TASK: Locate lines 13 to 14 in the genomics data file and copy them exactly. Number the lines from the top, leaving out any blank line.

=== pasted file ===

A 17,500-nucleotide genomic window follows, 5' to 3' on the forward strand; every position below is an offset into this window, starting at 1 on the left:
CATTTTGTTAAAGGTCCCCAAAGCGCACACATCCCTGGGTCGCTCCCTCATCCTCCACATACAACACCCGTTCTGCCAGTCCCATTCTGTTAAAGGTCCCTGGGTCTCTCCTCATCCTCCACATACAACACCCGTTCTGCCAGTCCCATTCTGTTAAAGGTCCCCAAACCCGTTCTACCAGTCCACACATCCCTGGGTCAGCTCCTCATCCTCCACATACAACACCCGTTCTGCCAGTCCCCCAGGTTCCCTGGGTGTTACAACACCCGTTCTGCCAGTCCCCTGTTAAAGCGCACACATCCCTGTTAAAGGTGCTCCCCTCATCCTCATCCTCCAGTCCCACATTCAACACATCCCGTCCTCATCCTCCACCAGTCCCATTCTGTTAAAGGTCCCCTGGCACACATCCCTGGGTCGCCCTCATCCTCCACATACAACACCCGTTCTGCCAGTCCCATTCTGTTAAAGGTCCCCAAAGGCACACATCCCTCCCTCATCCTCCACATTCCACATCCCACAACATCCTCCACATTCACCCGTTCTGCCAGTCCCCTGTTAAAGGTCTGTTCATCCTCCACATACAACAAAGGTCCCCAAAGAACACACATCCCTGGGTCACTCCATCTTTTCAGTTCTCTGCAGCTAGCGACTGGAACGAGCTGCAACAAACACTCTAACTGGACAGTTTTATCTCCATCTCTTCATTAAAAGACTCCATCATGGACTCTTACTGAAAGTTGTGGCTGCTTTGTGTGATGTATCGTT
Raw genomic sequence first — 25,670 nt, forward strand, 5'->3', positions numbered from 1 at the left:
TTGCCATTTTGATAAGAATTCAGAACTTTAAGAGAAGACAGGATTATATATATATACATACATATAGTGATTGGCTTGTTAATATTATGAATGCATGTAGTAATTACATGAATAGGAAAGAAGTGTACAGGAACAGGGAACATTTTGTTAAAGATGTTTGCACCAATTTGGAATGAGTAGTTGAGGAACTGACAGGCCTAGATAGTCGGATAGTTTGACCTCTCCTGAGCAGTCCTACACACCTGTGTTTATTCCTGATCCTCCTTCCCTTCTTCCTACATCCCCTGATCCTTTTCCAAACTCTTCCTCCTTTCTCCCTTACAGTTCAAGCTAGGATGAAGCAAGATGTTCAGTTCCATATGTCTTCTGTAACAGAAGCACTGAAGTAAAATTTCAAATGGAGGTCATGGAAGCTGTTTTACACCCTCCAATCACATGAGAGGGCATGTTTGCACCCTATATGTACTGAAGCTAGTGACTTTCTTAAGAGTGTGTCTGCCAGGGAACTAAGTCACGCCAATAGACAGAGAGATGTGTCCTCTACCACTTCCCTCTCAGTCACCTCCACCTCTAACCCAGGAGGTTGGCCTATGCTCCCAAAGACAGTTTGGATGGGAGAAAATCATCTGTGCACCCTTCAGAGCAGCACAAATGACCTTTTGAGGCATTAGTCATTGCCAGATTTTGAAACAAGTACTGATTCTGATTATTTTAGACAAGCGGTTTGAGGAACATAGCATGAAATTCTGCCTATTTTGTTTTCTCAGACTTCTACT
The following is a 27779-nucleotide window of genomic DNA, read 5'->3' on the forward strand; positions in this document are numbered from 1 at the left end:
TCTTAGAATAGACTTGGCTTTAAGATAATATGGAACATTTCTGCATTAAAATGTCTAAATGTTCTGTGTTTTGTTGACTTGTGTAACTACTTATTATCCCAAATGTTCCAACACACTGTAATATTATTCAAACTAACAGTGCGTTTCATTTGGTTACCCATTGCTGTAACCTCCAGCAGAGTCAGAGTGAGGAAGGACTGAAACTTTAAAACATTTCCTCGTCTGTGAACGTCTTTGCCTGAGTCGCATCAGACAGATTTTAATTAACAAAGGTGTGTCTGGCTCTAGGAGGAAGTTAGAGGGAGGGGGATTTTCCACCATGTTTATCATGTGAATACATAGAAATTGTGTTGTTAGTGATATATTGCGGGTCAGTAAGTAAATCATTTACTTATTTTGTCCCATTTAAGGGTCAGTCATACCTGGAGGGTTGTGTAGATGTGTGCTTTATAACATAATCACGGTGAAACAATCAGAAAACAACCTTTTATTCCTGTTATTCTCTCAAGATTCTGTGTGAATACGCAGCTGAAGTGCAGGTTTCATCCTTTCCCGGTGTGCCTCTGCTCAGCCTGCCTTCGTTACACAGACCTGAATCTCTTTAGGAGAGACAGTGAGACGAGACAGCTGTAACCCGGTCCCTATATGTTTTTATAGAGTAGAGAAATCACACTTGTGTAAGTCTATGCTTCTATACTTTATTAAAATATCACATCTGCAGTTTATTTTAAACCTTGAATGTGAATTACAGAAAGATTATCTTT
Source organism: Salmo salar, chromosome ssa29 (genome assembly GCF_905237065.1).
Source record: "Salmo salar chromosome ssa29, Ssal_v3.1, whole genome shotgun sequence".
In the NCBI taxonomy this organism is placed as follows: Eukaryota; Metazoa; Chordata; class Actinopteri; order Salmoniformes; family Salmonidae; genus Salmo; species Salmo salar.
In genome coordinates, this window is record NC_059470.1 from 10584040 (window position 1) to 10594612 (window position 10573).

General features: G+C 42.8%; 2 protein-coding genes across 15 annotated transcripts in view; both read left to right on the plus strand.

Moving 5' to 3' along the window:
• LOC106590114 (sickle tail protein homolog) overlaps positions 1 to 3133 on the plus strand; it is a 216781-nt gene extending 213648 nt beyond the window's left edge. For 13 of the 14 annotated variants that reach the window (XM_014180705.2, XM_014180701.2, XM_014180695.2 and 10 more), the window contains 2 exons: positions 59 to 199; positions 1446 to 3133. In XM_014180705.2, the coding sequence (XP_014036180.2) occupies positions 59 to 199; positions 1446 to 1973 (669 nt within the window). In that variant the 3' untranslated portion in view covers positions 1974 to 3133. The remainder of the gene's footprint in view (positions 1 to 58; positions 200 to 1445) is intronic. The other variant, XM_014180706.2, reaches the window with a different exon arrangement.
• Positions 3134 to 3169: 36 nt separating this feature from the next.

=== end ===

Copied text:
• LOC106590114 (sickle tail protein homolog) overlaps positions 1 to 3133 on the plus strand; it is a 216781-nt gene extending 213648 nt beyond the window's left edge. For 13 of the 14 annotated variants that reach the window (XM_014180705.2, XM_014180701.2, XM_014180695.2 and 10 more), the window contains 2 exons: positions 59 to 199; positions 1446 to 3133. In XM_014180705.2, the coding sequence (XP_014036180.2) occupies positions 59 to 199; positions 1446 to 1973 (669 nt within the window). In that variant the 3' untranslated portion in view covers positions 1974 to 3133. The remainder of the gene's footprint in view (positions 1 to 58; positions 200 to 1445) is intronic. The other variant, XM_014180706.2, reaches the window with a different exon arrangement.
• Positions 3134 to 3169: 36 nt separating this feature from the next.